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SHANGHAI, China - The 2016 Archery World Cup season kicked off today in Shanghai. The World Cup Series is shortened this year to only three events before the Final to accommodate the Olympic schedule. In peak form on his Road to Rio, U.S. Olympic Team Trials leader Brady Ellison (Globe, Arizona) qualified first for the recurve men this morning, shooting a competition personal best of 697 - just two points off the world record, but still the third highest score in history.
"I had a chance at the 700 but I needed 60 in the last end," Ellison told World Archery. "I had done it three times already but I knew, walking onto the line, that it probably wasn't going to happen. I shot six good shots and walked off the line happy."
"To shoot 700 you need to shoot every shot well and have some of your okay ones land in the 10 as well," he added. "You can't go below 58. I had a 55 and a 56 here, but shot 71 shots well - there's probably only one arrow I'd like to have back. It's really tough."
Ellison's score, 10 points over anyone else on the field, coupled with USA's 9th seed Zach Garrett (Wellington, Missouri), 672, and 37th seed Jacob Wukie (Fremont, Ohio), 663, gave the U.S. men's trio the top team qualification spot ahead of the Netherlands and India.
The compound men also had an incredibly strong field in full swing as top qualifier Mike Schloesser of the Netherlands set a new world record with a whopping 717. U.S. men swept the third through fifth seeds finishing with 712 for Alex Wifler (Crete, Illinois) in his Archery World Cup debut, 711 for Steve Anderson (Salt Lake City, Utah), and 710 for Reo Wilde (Pocatello, Idaho). Their combined total of 2133 raised a five-year standing world record, set by the U.S. in Torino in 2011.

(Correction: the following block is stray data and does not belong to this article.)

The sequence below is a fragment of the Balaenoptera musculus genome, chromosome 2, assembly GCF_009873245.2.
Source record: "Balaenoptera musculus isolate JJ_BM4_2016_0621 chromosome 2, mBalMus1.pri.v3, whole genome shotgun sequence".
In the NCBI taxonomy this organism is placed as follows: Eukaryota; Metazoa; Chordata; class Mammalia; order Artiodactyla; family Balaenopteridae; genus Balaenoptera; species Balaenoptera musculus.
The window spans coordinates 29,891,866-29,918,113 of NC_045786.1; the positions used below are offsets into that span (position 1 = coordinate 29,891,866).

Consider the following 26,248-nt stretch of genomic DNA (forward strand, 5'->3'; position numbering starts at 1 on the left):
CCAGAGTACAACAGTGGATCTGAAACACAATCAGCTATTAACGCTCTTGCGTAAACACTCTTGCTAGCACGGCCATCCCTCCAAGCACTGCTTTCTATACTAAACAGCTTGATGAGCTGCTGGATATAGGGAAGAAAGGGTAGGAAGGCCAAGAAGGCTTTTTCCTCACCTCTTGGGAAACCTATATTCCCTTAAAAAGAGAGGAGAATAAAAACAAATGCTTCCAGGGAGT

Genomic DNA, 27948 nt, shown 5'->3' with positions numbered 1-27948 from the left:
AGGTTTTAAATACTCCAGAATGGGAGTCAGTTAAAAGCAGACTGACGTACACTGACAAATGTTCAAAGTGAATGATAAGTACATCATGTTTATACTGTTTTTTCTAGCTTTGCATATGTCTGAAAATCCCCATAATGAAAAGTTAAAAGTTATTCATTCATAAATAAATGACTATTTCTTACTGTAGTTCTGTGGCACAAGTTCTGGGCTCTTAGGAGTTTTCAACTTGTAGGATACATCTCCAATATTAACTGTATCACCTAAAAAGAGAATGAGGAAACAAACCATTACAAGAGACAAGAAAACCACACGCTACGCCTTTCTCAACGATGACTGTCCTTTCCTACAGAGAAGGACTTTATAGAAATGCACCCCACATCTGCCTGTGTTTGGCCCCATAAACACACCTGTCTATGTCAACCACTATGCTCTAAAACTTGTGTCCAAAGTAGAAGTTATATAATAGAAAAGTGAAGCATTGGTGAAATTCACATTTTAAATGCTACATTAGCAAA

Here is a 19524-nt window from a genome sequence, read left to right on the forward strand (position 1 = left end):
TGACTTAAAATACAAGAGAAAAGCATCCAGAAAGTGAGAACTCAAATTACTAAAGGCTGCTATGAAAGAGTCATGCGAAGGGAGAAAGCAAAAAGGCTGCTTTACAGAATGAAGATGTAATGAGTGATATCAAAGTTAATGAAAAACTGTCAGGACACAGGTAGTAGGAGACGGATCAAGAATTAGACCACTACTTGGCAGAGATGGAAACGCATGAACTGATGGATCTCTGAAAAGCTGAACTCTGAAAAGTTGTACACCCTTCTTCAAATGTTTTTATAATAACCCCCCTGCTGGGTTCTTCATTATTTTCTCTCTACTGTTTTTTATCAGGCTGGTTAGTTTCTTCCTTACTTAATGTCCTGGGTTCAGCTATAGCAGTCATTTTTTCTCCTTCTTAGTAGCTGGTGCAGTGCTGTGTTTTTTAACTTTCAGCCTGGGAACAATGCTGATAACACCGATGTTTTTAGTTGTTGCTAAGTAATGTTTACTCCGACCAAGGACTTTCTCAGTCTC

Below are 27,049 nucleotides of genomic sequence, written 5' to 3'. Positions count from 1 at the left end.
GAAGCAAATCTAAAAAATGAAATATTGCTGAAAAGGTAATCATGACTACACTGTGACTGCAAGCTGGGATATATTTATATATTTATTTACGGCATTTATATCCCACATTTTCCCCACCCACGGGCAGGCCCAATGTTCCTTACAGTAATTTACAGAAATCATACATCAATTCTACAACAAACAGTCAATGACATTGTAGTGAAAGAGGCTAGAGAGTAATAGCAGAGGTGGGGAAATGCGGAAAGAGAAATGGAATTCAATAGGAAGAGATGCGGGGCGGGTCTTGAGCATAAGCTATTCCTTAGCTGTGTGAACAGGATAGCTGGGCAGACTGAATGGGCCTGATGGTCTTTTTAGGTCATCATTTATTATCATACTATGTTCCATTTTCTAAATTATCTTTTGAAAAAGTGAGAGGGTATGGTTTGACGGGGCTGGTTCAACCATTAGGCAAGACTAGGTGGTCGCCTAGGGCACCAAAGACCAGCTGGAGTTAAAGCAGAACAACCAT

"We all pledged in the hotel room to make America great one arrow at a time," joked Anderson to World Archery. "This is a good start. It was a good day. Braden even had a 707," he added on Gellenthien's 11th place qualification score.
"The US team over the past years have changed a lot," explained Wilde. "We've gone through a lot of faces but to come out here and break a mark that's stood for five years is cool."
Crystal Gauvin (Dayville, Connecticut) led the U.S. compound women, qualifying second with a 705, just three points off of top scorer, Colombia's Sara Lopez. Together with a 691 from Danielle Reynolds (Chandler, Arizona) and a 680 from Dahlia Crook (Piedmont, Kansas), the team qualified fourth, just a point behind Germany in third, leaving them in good place for a medal.
The U.S. recurve women are in a tough position this year - needing to earn a spot on the podium at the third World Cup in Antalya, Turkey this June to win their full quota slots for the Rio Games, the pressure is on. Qualifying twelfth, Khatuna Lorig (West Hollywood, California) was the leading scorer for the U.S. recurve women with a 656. Coupled with LaNola Pritchard (Lehi, Utah) and Mackenzie Brown (Flint, Texas), the team scored 1921, placing them 13th in the rankings. Their first match will be against the team from India, led by division high scorer, Deepika Kumari.
Qualification was followed by mixed team eliminations through the semifinals. Top qualifiers on the compound field, Wifler and Gauvin were upset in the first match by 16th seed Malaysia. Lorig and Ellison, a longstanding duo with a winning history, swept cleanly through their matches to shoot for gold in the finals this weekend against top seed, Chinese Taipei.
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